The Passenger from Calais eBook

Arthur Griffith
This eBook from the Gutenberg Project consists of approximately 213 pages of information about The Passenger from Calais.

I lay down to take a short rest, but was roused in time to be again on the platform at 4 A.M. to meet my friends.  It was a joyful meeting, but we lost little time over it.  Henriette was fairly worn out, and all but broke down when she saw me.  The Colonel came to the rescue as usual, and said briefly, after we had shaken hands: 

“Take charge of her, Lady Claire, I will see to everything now.  We can talk later.”

“Can you be at the entrance to the hotel in a couple of hours’ time?  I shall want your advice, probably your assistance.”

“You know you have only to ask,” he answered, with the prompt, soldierlike obedience, and the honest, unflinching look in his eyes that I knew so well and loved in him.  Here was, indeed, a brave, loyal soul, to be trusted in implicitly, and with my whole heart.

I felt now that I should succeed in the difficult task I had set myself.  The plan I had conceived and hoped to work out was to send Lord Blackadder to sea, all the way to Tripoli, with Philpotts and the sham child.


We drove down, Philpotts and I, to the wharf where the steamers of the Transatlantique Company lie.  The Oasis had her blue peter flying, and a long gangway stretched from her side to the shore, up and down which a crowd passed ceaselessly, passengers embarking, porters with luggage, and dock hands with freight.  At the top of the slope was the chief steward and his men, in full dress, white shirts, white ties, and white gloves, who welcomed us, asking the number of our stateroom, and offering to relieve us of our light baggage.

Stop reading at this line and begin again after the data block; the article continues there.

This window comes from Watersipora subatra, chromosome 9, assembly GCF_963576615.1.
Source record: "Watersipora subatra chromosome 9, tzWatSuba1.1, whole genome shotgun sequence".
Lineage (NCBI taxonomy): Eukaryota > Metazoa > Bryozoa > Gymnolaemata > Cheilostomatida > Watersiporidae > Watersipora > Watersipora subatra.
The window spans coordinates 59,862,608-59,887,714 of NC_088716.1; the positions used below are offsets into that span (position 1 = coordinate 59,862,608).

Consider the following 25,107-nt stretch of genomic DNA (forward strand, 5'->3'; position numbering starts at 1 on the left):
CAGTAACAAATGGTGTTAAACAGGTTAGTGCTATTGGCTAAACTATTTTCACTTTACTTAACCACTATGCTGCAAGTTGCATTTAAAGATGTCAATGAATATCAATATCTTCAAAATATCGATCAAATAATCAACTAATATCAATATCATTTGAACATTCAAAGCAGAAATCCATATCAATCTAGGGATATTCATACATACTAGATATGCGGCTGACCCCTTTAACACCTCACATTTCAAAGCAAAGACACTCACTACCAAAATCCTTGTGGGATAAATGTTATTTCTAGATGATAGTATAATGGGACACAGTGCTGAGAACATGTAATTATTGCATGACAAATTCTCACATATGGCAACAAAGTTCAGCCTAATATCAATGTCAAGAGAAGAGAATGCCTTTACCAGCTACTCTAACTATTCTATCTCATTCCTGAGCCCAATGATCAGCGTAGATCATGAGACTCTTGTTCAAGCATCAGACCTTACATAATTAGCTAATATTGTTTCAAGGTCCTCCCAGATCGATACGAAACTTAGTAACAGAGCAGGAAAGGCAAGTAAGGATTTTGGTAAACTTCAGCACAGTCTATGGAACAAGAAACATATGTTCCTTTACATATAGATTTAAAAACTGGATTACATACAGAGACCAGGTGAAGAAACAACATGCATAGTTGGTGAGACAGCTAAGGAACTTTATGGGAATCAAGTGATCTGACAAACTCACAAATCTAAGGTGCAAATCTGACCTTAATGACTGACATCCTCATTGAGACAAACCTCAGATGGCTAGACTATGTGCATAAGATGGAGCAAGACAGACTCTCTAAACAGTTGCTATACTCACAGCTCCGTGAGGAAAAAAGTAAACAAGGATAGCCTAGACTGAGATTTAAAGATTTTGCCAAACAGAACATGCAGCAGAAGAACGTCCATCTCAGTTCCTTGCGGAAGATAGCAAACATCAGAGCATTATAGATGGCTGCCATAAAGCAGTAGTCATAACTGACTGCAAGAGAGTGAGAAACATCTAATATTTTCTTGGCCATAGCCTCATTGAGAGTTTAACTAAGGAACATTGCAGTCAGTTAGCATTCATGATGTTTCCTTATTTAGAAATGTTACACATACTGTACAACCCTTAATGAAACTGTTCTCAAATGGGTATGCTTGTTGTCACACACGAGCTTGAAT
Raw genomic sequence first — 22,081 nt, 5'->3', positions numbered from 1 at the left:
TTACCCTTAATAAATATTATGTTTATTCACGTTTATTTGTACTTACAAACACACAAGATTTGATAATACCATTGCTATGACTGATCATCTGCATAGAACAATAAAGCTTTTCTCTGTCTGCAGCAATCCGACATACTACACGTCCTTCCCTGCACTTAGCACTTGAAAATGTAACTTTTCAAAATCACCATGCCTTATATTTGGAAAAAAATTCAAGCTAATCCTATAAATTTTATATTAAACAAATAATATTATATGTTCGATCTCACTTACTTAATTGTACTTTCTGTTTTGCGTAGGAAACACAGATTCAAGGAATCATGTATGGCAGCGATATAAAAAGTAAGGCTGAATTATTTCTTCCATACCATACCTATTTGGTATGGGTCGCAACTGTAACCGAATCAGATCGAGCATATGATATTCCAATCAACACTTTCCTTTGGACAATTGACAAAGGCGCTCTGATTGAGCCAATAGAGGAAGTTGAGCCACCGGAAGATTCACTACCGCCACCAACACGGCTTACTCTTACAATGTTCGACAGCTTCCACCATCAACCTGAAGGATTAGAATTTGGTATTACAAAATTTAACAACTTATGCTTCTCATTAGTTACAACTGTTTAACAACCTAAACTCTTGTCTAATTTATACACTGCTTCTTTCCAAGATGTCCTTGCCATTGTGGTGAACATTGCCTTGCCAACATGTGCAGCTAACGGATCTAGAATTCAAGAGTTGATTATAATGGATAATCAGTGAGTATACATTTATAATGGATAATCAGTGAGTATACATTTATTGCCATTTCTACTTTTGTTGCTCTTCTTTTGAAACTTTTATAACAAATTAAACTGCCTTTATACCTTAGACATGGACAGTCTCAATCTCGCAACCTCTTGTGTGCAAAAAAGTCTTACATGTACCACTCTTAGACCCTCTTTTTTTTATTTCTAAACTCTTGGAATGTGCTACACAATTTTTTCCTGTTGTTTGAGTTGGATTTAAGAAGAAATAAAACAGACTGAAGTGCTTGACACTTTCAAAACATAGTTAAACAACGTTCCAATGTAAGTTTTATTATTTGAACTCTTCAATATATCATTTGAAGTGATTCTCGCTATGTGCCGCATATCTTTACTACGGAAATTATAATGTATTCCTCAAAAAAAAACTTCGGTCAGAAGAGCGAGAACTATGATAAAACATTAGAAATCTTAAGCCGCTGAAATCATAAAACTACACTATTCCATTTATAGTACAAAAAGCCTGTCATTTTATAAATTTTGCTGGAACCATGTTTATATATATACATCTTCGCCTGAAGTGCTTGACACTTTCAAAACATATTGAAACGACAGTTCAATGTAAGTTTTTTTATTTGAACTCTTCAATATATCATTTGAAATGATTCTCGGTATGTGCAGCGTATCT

One put out his arms to take the baby from Philpotts, but she shook her head vigorously, and I cried in French that it was too precious.

Next moment a voice I recognized said: 

“Certainly they are there, and they have it with them.  Why not seize it at once?”

“Not so fast, Lord Blackadder,” I interposed, turning on him fiercely.  “No violence, if you please, or you may make the acquaintance of another police commissary.”

I had heard the whole story of the affair at Aix from the Colonel, who I may say at once I had seen shortly before, and who was at no great distance now.

“Go on, Philpotts, get down below and lock yourself in,” I said boldly.  “Our cabin is thirty-seven—­” checking myself abruptly as though I had been too outspoken.

“But, Lady Claire, permit me,” it was Lord Blackadder behind, speaking with quite insinuating softness.  “Do be more reasonable.  Surely you perceive how this must end?  Let me entreat you not to drive me to extremities.  I mean to have the child, understand that; but we ought to be able to arrange this between us.  Give it up to me of your own accord, you shall not regret it.  Ask what you choose, anything—­a pearl collar or a diamond bracelet—­”

“Can you really be such a base hound, such an abject and contemptible creature, as to propose terms of that sort to me?  How dare you think so ill of me?  Let me pass; I cannot stay here, it would poison me to breathe the same air.  Never speak to me again,” I almost shouted, filled with bitter shame and immeasurable scorn, and I turned and left him.

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The Passenger from Calais from Project Gutenberg. Public domain.
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